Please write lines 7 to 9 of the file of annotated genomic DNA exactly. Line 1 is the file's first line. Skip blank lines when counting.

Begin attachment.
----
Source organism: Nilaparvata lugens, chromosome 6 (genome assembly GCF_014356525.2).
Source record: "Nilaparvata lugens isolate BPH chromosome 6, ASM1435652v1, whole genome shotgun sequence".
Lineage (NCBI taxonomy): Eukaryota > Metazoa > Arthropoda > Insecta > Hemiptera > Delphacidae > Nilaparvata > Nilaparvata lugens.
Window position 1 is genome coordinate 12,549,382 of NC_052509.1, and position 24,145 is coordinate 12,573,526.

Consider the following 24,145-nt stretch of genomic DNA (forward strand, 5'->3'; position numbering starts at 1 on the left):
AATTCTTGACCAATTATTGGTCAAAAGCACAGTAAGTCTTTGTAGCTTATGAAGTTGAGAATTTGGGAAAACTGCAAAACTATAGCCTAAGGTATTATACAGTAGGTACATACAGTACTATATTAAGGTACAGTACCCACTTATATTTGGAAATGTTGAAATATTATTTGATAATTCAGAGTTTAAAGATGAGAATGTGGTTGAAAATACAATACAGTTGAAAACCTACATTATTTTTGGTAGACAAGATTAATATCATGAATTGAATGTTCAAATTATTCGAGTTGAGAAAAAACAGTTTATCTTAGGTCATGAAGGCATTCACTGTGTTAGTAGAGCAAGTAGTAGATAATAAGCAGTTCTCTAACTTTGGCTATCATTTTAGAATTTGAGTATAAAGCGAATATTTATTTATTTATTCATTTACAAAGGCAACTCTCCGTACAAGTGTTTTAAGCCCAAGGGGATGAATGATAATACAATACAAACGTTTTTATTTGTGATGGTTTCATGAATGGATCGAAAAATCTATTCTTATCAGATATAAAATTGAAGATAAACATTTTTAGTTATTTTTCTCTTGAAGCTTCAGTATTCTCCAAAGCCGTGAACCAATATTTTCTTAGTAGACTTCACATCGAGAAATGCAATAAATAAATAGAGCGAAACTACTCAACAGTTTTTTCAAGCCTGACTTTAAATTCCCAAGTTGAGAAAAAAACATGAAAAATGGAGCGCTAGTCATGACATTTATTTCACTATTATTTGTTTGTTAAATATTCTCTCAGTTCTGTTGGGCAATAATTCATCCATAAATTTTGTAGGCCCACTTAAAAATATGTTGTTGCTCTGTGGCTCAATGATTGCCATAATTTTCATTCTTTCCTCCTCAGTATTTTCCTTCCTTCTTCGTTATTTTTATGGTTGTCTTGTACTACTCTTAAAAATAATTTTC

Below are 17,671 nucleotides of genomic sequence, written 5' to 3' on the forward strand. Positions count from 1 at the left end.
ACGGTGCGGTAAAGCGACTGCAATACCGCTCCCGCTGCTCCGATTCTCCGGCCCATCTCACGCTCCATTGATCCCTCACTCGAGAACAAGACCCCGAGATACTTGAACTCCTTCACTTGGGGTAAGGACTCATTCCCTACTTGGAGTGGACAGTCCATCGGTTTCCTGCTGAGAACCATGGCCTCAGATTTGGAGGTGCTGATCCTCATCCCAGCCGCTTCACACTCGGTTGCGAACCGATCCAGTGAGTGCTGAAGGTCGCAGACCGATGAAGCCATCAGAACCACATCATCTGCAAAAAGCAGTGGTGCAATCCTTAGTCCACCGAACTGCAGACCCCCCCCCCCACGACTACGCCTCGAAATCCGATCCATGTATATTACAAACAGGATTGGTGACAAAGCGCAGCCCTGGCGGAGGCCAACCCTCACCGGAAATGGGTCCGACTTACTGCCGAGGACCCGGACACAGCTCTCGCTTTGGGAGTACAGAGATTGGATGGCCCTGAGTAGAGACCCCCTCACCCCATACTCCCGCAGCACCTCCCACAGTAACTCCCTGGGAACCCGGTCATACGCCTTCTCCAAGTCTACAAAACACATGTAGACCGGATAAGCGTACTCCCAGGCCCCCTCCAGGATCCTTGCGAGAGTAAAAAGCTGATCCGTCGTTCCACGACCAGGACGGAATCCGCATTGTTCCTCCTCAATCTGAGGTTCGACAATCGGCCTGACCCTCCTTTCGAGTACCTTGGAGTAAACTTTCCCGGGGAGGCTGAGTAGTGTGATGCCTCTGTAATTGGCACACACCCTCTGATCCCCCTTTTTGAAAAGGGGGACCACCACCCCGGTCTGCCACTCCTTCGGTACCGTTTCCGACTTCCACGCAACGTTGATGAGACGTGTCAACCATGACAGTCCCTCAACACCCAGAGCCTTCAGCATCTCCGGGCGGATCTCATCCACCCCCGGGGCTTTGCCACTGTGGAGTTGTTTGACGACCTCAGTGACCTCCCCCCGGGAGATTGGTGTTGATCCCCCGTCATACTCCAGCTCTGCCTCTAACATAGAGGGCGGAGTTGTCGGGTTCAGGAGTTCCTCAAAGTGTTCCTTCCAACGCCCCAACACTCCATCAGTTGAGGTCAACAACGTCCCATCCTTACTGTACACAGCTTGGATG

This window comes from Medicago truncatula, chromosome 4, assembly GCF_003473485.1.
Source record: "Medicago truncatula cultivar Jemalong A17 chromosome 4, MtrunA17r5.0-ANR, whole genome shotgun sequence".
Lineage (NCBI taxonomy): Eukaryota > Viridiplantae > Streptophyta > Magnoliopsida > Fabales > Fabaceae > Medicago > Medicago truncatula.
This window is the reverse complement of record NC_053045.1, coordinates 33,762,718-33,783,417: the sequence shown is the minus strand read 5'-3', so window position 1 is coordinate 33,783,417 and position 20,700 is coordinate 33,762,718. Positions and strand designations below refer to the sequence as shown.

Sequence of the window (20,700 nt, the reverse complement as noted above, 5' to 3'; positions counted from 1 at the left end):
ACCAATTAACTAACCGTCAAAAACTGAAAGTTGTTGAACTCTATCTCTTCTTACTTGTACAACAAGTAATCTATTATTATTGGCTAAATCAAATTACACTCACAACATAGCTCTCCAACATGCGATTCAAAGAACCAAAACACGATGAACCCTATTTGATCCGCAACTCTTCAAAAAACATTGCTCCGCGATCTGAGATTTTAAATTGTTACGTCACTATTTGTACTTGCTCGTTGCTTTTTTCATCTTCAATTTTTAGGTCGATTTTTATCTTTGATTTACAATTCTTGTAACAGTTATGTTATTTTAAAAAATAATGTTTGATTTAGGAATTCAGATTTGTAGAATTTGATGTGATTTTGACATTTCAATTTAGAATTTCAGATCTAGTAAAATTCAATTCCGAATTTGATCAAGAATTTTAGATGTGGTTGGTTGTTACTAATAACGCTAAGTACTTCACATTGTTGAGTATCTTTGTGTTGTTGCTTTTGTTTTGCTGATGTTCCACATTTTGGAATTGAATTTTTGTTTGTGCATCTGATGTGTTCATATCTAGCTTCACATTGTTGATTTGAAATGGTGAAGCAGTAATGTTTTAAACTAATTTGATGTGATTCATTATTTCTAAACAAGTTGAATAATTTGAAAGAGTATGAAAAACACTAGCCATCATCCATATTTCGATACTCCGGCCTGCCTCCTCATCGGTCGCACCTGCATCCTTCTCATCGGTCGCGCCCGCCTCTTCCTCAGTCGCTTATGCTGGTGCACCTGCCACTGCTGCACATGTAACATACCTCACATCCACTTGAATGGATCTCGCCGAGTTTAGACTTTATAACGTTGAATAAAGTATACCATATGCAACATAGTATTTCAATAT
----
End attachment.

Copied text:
Below are 17,671 nucleotides of genomic sequence, written 5' to 3' on the forward strand. Positions count from 1 at the left end.
ACGGTGCGGTAAAGCGACTGCAATACCGCTCCCGCTGCTCCGATTCTCCGGCCCATCTCACGCTCCATTGATCCCTCACTCGAGAACAAGACCCCGAGATACTTGAACTCCTTCACTTGGGGTAAGGACTCATTCCCTACTTGGAGTGGACAGTCCATCGGTTTCCTGCTGAGAACCATGGCCTCAGATTTGGAGGTGCTGATCCTCATCCCAGCCGCTTCACACTCGGTTGCGAACCGATCCAGTGAGTGCTGAAGGTCGCAGACCGATGAAGCCATCAGAACCACATCATCTGCAAAAAGCAGTGGTGCAATCCTTAGTCCACCGAACTGCAGACCCCCCCCCCCACGACTACGCCTCGAAATCCGATCCATGTATATTACAAACAGGATTGGTGACAAAGCGCAGCCCTGGCGGAGGCCAACCCTCACCGGAAATGGGTCCGACTTACTGCCGAGGACCCGGACACAGCTCTCGCTTTGGGAGTACAGAGATTGGATGGCCCTGAGTAGAGACCCCCTCACCCCATACTCCCGCAGCACCTCCCACAGTAACTCCCTGGGAACCCGGTCATACGCCTTCTCCAAGTCTACAAAACACATGTAGACCGGATAAGCGTACTCCCAGGCCCCCTCCAGGATCCTTGCGAGAGTAAAAAGCTGATCCGTCGTTCCACGACCAGGACGGAATCCGCATTGTTCCTCCTCAATCTGAGGTTCGACAATCGGCCTGACCCTCCTTTCGAGTACCTTGGAGTAAACTTTCCCGGGGAGGCTGAGTAGTGTGATGCCTCTGTAATTGGCACACACCCTCTGATCCCCCTTTTTGAAAAGGGGGACCACCACCCCGGTCTGCCACTCCTTCGGTACCGTTTCCGACTTCCACGCAACGTTGATGAGACGTGTCAACCATGACAGTCCCTCAACACCCAGAGCCTTCAGCATCTCCGGGCGGATCTCATCCACCCCCGGGGCTTTGCCACTGTGGAGTTGTTTGACGACCTCAGTGACCTCCCCCCGGGAGATTGGTGTTGATCCCCCGTCATACTCCAGCTCTGCCTCTAACATAGAGGGCGGAGTTGTCGGGTTCAGGAGTTCCTCAAAGTGTTCCTTCCAACGCCCCAACACTCCATCAGTTGAGGTCAACAACGTCCCATCCTTACTGTACACAGCTTGGATG

This window comes from Medicago truncatula, chromosome 4, assembly GCF_003473485.1.